Because I apparently can’t get enough opera, I went to Lagunitas Tap Room for Chicago Opera Theater’s Beers and Baritones event that featured a performance, tamales, and as much beer as you could drink before they closed.
I went to the Anti-Valentines Day party at Thalia Hall for, shocker, Valentines Day. And there were entirely too many people there who were coupled up. But I got drunk and danced with my girlfriends. So all is good.
And I ate some really good things…
Like the scallops with polenta (why can’t I ever get my polenta at home to turn out this good?) at a pre-opera dinner at Townhouse.
And the pastrami and corned beef hash at Eleven City Diner (But seriously, why is it you can get breakfast all day but can’t get lunch for breakfast? All I wanted was some matzoh ball soup and a pastrami on rye.)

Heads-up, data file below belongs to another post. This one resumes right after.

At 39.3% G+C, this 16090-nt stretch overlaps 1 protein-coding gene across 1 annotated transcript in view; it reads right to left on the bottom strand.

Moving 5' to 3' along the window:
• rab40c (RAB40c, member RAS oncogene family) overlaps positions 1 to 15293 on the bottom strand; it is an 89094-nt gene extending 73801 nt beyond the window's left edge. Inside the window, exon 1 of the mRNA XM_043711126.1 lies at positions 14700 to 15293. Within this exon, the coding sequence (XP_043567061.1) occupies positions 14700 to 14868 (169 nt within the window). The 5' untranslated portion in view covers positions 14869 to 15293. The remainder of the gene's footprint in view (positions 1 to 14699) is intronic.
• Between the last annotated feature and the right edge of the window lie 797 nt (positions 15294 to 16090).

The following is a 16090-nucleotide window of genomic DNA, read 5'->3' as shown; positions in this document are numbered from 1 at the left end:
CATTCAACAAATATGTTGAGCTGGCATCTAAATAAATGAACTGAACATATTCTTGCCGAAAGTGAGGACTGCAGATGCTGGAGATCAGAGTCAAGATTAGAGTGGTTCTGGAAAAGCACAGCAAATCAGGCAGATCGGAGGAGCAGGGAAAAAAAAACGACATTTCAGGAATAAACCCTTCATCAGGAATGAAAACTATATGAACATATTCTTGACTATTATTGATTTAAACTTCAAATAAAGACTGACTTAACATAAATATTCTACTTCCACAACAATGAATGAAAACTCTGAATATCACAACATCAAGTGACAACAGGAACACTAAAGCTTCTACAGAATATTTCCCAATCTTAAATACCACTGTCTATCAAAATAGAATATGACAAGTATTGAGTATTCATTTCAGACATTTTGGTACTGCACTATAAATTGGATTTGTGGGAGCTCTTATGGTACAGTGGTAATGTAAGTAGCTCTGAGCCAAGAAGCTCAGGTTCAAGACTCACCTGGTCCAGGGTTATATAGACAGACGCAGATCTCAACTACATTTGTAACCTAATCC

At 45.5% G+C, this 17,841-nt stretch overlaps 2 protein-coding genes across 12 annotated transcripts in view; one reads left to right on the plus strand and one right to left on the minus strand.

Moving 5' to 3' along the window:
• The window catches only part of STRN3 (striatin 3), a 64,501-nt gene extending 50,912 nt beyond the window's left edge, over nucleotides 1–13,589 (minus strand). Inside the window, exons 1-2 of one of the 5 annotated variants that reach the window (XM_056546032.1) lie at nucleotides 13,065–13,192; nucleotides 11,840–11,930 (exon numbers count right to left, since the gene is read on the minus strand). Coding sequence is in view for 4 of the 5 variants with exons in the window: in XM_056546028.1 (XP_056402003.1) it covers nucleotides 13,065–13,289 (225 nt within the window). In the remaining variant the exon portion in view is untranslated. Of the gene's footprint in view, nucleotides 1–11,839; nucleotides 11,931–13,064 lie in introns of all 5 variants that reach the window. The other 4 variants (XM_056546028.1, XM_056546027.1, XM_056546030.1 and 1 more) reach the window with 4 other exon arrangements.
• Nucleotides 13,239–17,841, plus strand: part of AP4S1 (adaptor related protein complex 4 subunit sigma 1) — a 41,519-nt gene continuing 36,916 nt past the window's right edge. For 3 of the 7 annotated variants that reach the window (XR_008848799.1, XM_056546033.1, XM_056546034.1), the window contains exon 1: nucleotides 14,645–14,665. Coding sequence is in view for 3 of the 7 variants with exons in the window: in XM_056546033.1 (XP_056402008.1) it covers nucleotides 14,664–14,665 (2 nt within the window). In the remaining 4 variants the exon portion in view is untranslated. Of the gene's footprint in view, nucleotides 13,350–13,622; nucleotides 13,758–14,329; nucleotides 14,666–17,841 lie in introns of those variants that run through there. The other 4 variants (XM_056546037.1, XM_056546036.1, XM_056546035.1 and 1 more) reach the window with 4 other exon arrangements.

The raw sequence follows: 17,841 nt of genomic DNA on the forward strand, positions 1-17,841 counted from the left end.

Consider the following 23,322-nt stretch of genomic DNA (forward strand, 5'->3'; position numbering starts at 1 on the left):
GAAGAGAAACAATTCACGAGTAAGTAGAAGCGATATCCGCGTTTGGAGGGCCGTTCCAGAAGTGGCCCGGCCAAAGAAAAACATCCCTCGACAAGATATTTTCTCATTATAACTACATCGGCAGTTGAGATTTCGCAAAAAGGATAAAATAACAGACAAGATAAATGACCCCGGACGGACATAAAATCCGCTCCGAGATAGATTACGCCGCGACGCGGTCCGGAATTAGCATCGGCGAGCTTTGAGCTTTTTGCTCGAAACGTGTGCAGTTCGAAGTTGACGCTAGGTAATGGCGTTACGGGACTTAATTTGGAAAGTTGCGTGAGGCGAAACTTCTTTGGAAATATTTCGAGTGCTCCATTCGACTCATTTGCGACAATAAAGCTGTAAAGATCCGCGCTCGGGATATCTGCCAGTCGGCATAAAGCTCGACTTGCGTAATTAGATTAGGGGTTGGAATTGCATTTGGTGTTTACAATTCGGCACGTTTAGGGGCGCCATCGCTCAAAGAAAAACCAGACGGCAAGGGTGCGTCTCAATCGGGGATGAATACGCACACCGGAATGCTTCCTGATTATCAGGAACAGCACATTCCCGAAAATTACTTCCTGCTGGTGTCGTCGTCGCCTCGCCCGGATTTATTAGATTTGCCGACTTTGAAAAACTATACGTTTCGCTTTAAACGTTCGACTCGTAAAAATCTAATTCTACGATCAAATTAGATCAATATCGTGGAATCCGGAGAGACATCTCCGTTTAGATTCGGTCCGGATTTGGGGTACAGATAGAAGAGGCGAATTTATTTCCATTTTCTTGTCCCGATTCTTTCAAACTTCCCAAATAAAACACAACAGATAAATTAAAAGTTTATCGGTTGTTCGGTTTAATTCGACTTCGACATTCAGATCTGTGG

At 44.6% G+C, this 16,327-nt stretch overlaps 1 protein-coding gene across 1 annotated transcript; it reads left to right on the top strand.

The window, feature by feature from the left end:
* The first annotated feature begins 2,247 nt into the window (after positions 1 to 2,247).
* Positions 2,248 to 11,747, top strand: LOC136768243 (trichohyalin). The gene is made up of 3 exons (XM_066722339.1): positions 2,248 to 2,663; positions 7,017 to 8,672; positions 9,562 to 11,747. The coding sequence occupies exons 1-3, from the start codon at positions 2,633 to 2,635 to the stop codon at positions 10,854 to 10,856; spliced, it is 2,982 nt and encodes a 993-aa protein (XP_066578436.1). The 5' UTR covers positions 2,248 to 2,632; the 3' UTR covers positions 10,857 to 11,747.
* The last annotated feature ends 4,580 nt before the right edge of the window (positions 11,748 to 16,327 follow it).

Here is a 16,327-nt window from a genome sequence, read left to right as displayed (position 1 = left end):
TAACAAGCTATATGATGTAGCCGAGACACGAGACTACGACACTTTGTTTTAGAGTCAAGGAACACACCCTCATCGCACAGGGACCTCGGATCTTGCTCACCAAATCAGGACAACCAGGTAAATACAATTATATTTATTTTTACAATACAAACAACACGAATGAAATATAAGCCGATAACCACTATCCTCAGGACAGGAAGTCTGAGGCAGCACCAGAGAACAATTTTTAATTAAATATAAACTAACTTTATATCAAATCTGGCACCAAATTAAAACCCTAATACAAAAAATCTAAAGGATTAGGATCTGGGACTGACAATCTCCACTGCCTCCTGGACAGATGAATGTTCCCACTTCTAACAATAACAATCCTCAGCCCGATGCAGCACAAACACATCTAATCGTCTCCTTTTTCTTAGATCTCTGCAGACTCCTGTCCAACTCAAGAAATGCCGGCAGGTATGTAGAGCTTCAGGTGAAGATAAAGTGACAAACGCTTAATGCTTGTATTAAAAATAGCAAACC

And some pintxos and and cocktails at Salero, my favorite being a little paella bite that had all the beautiful flavors of paella packed onto a toothpick. (Of course, I could have done with a whole plate of it…)
And dinner at avec. Again. Where we ate way too much. Again.
I know what you’re going to say: “Just look on Craigslist.” Or, alternately, “Just go to IKEA.” And what you mean to say is, “Just get something cheap.” Because, to you, maybe a couch isn’t that important.
But, here’s the thing, I’ve been dreaming of buying my own couch since before I ever dreamed of traveling the world. And, while I was traveling, I’d often window shop online, lusting after what was out there, dreaming of someday decorating an apartment exactly how I’ve always envisioned.
I’m weird, OK.
I’m not sure when or why it got into my head that I needed a teal couch. You’d think maybe I’d obsess over a pink couch, seeing as everywhere else in life I obsess over pink. But no, when it comes to decorating, everything is teal. And so, when it comes to my couch, I’m all about the teal (or, at least, any sort of blue-green shade).